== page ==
In our present social context, marked by a dramatic struggle between the "culture of life" and the "culture of death," there is need to develop a deep critical sense, capable of discerning true values and authentic needs.
What is urgently called for is a general mobilization of consciences and a united ethical effort to activate a great campaign in support of life. All together, we must build a new culture of life. (Pope John Paul II, The Gospel of Life, no. 95)
We issue this Pastoral Plan for Pro-Life Activities: A Campaign in Support of Life to put forth "a precise and vigorous reaffirmation of the value of human life and its inviolability, and at the same time a pressing appeal addressed to each and every person, in the name of God: respect, protect, love and serve life, every human life" (The Gospel of Life, no. 5).
As pastors and teachers, we proclaim that human life is a precious gift from God; that each person who receives this gift has responsibilities toward God, self, and others; and that society, through its laws and social institutions, must protect and nurture human life at every stage of its existence. These beliefs flow from ordinary reason and from our faith's constant witness that "life must be protected with the utmost care from the moment of conception" (Pastoral Constitution on the Church in the Modern World, no. 51)—a teaching that has been a constant part of the Christian message since the apostolic age.
A wide spectrum of issues touches on the protection of human life and the promotion of human dignity. As Pope John Paul II has reminded us: "Where life is involved, the service of charity must be profoundly consistent. It cannot tolerate bias and discrimination, for human life is sacred and inviolable at every stage and in every situation; it is an indivisible good" (The Gospel of Life, no. 87).
Among important issues involving the dignity of human life with which the Church is concerned, abortion necessarily plays a central role. Abortion, the direct killing of an innocent human being, is always gravely immoral (The Gospel of Life, no. 57); its victims are the most vulnerable and defenseless members of the human family. It is imperative that those who are called to serve the least among us give urgent attention and priority to this issue of justice.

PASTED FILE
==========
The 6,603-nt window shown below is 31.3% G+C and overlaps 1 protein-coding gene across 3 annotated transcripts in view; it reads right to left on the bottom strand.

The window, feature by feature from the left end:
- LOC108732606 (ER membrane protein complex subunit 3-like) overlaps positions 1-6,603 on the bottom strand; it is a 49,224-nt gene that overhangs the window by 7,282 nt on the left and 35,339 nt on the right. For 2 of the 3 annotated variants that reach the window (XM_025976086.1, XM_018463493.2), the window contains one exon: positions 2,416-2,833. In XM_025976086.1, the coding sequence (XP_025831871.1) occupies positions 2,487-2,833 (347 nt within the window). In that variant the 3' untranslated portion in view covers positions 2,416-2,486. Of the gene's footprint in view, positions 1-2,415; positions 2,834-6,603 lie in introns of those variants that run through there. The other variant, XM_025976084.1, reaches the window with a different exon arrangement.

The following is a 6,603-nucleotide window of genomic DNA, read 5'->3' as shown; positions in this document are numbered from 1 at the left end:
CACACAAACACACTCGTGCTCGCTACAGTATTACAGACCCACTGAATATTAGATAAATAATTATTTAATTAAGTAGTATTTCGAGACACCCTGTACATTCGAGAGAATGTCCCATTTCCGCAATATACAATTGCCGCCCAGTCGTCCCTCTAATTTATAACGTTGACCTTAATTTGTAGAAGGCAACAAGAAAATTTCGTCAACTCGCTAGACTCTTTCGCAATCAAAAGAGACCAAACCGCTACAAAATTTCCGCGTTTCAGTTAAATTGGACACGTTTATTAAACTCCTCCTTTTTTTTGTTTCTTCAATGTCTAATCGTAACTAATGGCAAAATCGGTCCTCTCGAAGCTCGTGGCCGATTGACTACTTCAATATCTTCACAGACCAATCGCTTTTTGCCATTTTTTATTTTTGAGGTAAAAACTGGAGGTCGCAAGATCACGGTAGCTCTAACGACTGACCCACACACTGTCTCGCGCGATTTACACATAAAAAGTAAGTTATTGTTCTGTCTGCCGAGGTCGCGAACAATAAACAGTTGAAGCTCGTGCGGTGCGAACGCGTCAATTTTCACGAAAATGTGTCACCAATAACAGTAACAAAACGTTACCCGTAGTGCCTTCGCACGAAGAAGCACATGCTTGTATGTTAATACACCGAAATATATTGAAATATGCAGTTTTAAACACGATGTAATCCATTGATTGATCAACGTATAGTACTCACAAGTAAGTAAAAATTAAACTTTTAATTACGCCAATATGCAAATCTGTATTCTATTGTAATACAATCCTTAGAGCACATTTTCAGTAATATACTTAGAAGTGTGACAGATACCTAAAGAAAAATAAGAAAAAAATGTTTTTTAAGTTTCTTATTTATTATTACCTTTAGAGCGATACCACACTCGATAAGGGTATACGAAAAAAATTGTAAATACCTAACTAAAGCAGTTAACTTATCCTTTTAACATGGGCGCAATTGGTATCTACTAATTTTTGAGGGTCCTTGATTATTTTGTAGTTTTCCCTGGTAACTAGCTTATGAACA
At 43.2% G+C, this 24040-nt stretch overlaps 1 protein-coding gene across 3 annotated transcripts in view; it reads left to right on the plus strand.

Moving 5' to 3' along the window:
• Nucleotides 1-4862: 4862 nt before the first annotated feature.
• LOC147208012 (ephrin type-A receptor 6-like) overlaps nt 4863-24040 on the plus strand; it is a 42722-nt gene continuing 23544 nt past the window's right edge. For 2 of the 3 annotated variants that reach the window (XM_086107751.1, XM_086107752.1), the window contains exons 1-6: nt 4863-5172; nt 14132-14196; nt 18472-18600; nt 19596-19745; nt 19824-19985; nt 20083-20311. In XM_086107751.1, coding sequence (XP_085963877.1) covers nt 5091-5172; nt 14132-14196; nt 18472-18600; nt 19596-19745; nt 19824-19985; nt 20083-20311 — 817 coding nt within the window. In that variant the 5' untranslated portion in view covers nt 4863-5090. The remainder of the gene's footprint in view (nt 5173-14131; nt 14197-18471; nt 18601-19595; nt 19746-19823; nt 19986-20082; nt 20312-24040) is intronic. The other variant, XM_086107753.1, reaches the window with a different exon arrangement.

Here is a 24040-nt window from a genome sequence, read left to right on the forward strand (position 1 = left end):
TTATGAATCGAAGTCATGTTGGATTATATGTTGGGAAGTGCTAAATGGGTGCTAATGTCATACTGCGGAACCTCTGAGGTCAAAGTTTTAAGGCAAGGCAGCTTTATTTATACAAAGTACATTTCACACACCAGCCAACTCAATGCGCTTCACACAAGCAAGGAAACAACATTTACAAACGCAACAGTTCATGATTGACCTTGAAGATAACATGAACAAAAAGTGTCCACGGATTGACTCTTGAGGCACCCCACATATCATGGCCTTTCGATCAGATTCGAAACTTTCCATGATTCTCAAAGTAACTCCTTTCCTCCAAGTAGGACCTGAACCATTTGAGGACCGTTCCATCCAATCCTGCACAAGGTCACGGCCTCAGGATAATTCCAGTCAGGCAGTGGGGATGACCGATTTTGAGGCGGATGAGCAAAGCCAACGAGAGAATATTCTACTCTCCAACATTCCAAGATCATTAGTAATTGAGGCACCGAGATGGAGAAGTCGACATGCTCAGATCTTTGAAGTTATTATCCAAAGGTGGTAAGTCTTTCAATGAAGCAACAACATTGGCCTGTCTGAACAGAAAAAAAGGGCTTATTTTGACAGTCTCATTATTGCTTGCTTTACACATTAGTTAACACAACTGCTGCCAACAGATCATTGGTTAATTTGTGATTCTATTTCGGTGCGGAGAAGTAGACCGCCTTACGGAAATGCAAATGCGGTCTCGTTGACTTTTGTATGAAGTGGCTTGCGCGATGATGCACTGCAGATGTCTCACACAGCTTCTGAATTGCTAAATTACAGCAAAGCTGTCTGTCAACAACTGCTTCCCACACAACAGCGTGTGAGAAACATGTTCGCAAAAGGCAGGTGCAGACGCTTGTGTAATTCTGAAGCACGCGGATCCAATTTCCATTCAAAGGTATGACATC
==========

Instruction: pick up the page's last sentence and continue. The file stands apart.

This focus and the Church's commitment to a consistent ethic of life complement one another. A consistent ethic of life, which explains the Church's teaching at the level of moral principle—far from diminishing concern for abortion and euthanasia or equating all issues touching on the dignity of human life—recognizes instead the distinctive character of each issue while giving each its proper place within a coherent moral vision. As bishops of the United States we have issued pastoral letters on war and peace, economic justice, and other social questions affecting the dignity of human life—and we have implemented programs for advancing the Church's witness in these areas through parishes, schools, and other Church institutions (e.g., Communities of Salt and Light ; Sharing Catholic Social Teaching ). Taken together, these diverse pastoral statements and practical programs constitute no mere assortment of unrelated initiatives but rather a consistent strategy in support of all human life in its various stages and circumstances.
To focus on the evil of deliberate killing in abortion and euthanasia is not to ignore the many other urgent conditions that demean human dignity and threaten human rights. Opposing abortion and euthanasia "does not excuse indifference to those who suffer from poverty, violence and injustice. Any politics of human life must work to resist the violence of war and the scandal of capital punishment. Any politics of human dignity must seriously address issues of racism, poverty, hunger, employment, education, housing and health care" (Living the Gospel of Life, no. 23). We pray that Catholics will be advocates for the weak and the marginalized in all these areas. "But being 'right' in such matters can never excuse a wrong choice regarding direct attacks on innocent human life. Indeed, the failure to protect and defend life in its most vulnerable stages renders suspect any claims to the 'rightness' of positions in other matters affecting the poorest and least powerful of the human community" (Living the Gospel of Life, no. 23).
View full document at: http://www.usccb.org/prolife/pastoralplan.htm